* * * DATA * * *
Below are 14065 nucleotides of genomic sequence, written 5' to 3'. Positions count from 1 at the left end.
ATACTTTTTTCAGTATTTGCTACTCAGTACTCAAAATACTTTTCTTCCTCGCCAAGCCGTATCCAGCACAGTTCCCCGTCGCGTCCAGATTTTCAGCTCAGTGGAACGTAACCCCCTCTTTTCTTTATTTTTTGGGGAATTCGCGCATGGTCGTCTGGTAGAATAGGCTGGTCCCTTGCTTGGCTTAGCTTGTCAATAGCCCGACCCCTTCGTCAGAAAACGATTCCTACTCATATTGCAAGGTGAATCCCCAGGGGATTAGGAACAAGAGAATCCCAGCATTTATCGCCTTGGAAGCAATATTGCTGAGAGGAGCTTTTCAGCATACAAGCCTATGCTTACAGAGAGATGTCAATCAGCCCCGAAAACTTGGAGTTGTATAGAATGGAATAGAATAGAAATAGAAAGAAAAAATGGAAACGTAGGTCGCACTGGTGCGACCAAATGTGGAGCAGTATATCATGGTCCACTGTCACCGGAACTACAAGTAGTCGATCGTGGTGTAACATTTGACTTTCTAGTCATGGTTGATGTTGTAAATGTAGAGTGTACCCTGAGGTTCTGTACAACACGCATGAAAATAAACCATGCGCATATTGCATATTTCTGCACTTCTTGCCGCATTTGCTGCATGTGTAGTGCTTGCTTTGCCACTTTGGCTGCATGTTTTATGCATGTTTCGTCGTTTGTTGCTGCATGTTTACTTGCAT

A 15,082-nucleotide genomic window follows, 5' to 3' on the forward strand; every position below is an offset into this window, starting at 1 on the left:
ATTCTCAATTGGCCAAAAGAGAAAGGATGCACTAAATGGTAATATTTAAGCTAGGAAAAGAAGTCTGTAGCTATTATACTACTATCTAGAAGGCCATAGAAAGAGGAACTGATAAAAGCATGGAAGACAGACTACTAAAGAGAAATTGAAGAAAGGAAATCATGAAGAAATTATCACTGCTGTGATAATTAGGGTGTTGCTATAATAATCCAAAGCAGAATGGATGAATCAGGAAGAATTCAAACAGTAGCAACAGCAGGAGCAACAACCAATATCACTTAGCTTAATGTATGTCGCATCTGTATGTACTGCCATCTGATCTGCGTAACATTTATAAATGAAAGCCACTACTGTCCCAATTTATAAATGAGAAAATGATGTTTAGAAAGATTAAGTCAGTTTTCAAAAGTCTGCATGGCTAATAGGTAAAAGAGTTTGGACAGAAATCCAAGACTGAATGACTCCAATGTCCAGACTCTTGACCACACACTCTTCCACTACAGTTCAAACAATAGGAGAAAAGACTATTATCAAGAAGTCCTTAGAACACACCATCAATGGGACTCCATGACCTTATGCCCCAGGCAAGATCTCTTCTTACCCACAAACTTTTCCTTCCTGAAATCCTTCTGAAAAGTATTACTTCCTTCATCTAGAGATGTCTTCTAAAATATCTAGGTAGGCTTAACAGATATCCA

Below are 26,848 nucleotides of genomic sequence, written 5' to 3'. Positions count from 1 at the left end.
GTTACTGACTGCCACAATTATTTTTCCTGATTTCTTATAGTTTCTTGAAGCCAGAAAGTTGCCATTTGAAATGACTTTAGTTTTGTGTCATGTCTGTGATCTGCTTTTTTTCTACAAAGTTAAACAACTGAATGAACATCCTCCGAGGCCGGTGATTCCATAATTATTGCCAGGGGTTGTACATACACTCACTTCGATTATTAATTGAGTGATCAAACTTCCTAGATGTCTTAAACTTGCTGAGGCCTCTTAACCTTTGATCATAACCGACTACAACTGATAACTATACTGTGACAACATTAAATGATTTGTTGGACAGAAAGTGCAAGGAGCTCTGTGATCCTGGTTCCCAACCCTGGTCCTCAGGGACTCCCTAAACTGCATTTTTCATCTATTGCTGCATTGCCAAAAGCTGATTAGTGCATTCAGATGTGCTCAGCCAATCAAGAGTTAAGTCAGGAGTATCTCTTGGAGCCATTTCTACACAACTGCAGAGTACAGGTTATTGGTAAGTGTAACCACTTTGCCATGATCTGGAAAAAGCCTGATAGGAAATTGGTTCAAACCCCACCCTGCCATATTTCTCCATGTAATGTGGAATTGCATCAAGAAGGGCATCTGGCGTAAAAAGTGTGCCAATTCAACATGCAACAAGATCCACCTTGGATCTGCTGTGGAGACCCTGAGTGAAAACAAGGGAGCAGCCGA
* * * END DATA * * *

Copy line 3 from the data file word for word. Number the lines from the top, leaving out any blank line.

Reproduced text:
A 15,082-nucleotide genomic window follows, 5' to 3' on the forward strand; every position below is an offset into this window, starting at 1 on the left: